Cannabis activists want more criminal cases dropped and expunged from CT records.

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HARTFORD — Hundreds of people or more in prison, on probation or awaiting trial have been left out of the state's program to erase criminal records for cannabis possession and sales, Chief State's Attorney Patrick Griffin said Wednesday, promising lawmakers that he will soon confer with Connecticut prosecutors to draft an administrative order to help the effort.

Griffin told the legislative Judiciary Committee that the 2021 law legalizing possession and retail sales that began in January of this year was not retroactive in the order to expunge the criminal records of people prosecuted or jailed, suggesting that the General Assembly pass legislation this year making the law retroactive, while he confers later this month on administrative changes.

Griffin said it's hard to get a handle on exactly how many people would have their records cleared under the legislation, which would order the Division of Criminal Justice to cease prosecution of any pending cannabis-related cases and review those currently in prison or on probation to possibly modify their charges and penalties. He warned that another section of the proposed bill could violate the state Constitution's separation-of-powers rules.

"Are there currently pending charges against individuals in the state of Connecticut for possession of cannabis?" asked Rep. Steve Stafstrom, D-Bridgeport, co-chairman of the Judiciary Committee who was a leading proponent of the 2021 law. "I would say the answer is yes," Griffin replied. "The conduct occurred before the passage of the bill. I will tell you very directly that I have had conversations with all 13 state's attorneys (and) that we are in agreement that what is legal today shouldn't be penalized because it occurred prior to the passage of the bill."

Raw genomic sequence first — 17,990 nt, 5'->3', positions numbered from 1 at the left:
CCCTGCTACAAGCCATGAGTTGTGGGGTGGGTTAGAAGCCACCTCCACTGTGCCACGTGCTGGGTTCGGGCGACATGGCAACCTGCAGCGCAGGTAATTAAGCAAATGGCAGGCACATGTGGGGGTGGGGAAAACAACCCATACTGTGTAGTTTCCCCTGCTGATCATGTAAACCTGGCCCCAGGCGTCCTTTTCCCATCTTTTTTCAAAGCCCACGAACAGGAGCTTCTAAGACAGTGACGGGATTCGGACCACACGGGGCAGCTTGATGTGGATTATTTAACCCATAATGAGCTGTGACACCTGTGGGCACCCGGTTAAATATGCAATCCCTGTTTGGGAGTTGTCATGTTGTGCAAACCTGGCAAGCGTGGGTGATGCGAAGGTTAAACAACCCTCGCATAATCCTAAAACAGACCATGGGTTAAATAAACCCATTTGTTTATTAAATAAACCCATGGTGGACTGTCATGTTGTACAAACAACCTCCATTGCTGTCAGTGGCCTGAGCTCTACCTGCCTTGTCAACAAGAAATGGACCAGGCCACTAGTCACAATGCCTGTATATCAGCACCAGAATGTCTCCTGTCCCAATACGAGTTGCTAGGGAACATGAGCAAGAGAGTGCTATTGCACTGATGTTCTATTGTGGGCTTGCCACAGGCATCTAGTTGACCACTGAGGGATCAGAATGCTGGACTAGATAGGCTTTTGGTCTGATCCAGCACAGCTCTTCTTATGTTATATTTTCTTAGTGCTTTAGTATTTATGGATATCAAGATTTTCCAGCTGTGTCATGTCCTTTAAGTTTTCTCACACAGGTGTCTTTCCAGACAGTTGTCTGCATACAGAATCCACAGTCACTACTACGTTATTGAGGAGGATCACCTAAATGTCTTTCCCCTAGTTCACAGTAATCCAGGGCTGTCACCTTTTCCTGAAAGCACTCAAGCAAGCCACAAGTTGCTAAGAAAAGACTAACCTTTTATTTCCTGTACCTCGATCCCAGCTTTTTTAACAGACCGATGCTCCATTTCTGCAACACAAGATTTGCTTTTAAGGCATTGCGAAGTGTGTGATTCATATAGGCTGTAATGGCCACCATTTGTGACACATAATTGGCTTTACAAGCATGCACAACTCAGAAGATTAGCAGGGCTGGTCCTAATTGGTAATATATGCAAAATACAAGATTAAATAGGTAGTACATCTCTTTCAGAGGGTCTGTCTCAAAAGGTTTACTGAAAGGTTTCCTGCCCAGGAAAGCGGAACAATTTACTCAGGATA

Stafstrom asked whether it would be easier for Griffin's department to do the expunging, to the which the prosecutor agreed. "When will that be accomplished by?" Stafstrom queried. Griffin said he is meeting with the prosecutors later this month.

"I know that there is a lack of prosecutors in the state and I'm concerned that actions are being undertaken to possibly prosecute cases that would be vacated upon conviction, basically," said Rep. Craig Fishbein, a top Republican on the law-writing panel. "I'm troubled. I think it was passed quite a long time ago and I don't know why this hasn't been addressed previously. People don't understand that sometimes there is a parade of horribles that follows those charges. Violation of probation can sometimes be attached to a criminal charge."

Earlier, during a morning news conference among cannabis advocates, Luis Vega owner of a Shelton hemp farm and Nautilus Botanicals in Bridgeport, said that as an approved social equity operator, he is prevented from hiring some people who could help his adult-use operation, but their criminal records prevent it.

"This should have been thought about last year," said state Rep. Anthony Nolan, D-New London, a proponent of cannabis reforms who appeared with other advocates including Vega.

"This is activity that we no longer believe should be criminalized," said Sarah Gersten, executive director of the non-profit Last Prisoner Project, to the committee. "This is activity that we know, both prohibition and the war on drugs, there's a large body of evidence to show that these crimes were designed primarily to marginalize and subjugate communities of color. But we now have the chance to remedy the fact that there are still tens of thousands of people across the country and here in Connecticut incarcerated, facing pending prosecution or serving terms of supervision for the exact same activity others are now able to profit off of in the state of Connecticut."

Gov. Ned Lamont, who signed the 2021 legalization bill, said as many as 40,000 people in the state would have their records erased starting at the beginning of 2023.  Twitter: @KenDixonCT